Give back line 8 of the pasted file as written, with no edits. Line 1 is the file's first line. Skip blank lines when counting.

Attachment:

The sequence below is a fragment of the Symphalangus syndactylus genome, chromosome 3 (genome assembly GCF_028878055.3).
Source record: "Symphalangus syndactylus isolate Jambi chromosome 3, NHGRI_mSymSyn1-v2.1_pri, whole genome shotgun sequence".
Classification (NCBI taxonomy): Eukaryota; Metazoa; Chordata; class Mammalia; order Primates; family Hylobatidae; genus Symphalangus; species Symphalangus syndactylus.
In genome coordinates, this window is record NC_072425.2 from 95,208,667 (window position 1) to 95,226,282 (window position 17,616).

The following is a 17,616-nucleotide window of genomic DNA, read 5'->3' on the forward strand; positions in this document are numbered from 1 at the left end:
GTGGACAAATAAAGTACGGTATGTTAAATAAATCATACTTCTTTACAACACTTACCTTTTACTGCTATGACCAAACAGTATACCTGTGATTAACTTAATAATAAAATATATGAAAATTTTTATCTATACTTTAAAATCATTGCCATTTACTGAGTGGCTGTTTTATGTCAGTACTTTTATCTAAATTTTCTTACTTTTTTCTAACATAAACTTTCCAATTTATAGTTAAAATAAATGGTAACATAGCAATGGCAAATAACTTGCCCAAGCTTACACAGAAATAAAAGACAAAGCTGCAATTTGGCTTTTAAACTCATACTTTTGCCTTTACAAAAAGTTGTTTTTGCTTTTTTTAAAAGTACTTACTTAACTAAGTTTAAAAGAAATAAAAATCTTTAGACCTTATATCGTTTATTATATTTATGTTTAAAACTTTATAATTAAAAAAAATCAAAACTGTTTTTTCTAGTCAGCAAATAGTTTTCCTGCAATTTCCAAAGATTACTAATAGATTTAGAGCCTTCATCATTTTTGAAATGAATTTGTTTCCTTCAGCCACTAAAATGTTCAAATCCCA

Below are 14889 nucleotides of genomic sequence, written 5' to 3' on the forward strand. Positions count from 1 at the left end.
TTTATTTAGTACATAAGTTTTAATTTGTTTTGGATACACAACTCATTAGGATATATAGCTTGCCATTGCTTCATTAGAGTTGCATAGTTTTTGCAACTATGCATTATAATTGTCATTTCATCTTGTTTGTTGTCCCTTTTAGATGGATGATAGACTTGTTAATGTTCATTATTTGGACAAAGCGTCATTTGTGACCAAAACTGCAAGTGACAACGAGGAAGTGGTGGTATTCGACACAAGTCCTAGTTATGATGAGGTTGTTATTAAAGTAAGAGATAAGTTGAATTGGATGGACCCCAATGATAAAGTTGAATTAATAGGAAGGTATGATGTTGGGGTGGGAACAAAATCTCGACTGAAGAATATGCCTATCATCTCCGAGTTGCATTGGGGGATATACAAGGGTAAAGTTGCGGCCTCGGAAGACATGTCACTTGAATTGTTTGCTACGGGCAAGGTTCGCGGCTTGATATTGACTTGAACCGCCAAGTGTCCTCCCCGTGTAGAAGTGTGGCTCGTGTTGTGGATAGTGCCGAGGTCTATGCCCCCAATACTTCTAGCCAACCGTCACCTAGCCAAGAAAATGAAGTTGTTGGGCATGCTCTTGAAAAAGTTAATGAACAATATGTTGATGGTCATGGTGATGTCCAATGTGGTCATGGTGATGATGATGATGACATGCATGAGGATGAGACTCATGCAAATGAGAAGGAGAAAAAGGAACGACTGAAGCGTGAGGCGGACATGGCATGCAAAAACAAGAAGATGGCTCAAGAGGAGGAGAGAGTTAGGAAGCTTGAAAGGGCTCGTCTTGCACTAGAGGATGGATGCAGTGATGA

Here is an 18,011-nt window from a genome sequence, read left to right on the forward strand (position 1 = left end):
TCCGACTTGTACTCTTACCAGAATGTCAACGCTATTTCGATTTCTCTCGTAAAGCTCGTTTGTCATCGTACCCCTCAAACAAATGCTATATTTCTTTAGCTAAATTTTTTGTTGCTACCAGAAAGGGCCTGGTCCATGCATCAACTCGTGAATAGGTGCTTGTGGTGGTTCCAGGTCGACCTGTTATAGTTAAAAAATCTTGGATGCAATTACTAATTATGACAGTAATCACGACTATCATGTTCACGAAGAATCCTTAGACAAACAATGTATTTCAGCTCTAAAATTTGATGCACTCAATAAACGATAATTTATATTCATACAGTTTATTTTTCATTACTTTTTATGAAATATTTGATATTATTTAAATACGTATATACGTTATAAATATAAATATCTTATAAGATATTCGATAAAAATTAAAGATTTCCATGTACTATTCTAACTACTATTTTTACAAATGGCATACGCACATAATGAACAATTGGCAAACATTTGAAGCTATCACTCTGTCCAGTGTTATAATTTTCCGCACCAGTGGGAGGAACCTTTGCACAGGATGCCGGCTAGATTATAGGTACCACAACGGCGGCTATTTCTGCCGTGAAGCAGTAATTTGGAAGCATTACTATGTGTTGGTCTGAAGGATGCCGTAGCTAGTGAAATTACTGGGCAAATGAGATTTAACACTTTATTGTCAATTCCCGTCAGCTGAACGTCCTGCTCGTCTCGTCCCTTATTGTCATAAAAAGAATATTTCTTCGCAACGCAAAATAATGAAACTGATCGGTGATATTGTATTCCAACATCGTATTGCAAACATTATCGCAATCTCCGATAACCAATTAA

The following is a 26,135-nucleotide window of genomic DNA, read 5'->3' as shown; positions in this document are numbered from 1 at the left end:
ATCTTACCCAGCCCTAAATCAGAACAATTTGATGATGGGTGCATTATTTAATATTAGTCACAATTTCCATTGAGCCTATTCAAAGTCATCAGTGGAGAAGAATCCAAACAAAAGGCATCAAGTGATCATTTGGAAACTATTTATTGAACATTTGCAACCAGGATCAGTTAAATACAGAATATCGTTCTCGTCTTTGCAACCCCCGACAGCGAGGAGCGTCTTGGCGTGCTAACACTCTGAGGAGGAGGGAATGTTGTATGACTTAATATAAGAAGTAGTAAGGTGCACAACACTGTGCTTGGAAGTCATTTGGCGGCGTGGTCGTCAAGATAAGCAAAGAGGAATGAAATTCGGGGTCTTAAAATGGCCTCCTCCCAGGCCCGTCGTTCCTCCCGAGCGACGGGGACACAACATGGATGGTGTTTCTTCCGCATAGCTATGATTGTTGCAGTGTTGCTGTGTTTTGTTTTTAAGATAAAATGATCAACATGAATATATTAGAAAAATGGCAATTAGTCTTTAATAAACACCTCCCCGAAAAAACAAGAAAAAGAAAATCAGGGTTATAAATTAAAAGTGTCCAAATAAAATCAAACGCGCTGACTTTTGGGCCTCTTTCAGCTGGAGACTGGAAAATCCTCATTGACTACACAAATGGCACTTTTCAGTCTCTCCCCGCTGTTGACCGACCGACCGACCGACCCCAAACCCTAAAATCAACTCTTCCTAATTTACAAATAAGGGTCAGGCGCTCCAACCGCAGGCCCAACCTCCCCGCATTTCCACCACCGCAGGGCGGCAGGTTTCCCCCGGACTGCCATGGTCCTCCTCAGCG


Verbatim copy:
TTTATTTAGTACATAAGTTTTAATTTGTTTTGGATACACAACTCATTAGGATATATAGCTTGCCATTGCTTCATTAGAGTTGCATAGTTTTTGCAACTATGCATTATAATTGTCATTTCATCTTGTTTGTTGTCCCTTTTAGATGGATGATAGACTTGTTAATGTTCATTATTTGGACAAAGCGTCATTTGTGACCAAAACTGCAAGTGACAACGAGGAAGTGGTGGTATTCGACACAAGTCCTAGTTATGATGAGGTTGTTATTAAAGTAAGAGATAAGTTGAATTGGATGGACCCCAATGATAAAGTTGAATTAATAGGAAGGTATGATGTTGGGGTGGGAACAAAATCTCGACTGAAGAATATGCCTATCATCTCCGAGTTGCATTGGGGGATATACAAGGGTAAAGTTGCGGCCTCGGAAGACATGTCACTTGAATTGTTTGCTACGGGCAAGGTTCGCGGCTTGATATTGACTTGAACCGCCAAGTGTCCTCCCCGTGTAGAAGTGTGGCTCGTGTTGTGGATAGTGCCGAGGTCTATGCCCCCAATACTTCTAGCCAACCGTCACCTAGCCAAGAAAATGAAGTTGTTGGGCATGCTCTTGAAAAAGTTAATGAACAATATGTTGATGGTCATGGTGATGTCCAATGTGGTCATGGTGATGATGATGATGACATGCATGAGGATGAGACTCATGCAAATGAGAAGGAGAAAAAGGAACGACTGAAGCGTGAGGCGGACATGGCATGCAAAAACAAGAAGATGGCTCAAGAGGAGGAGAGAGTTAGGAAGCTTGAAAGGGCTCGTCTTGCACTAGAGGATGGATGCAGTGATGA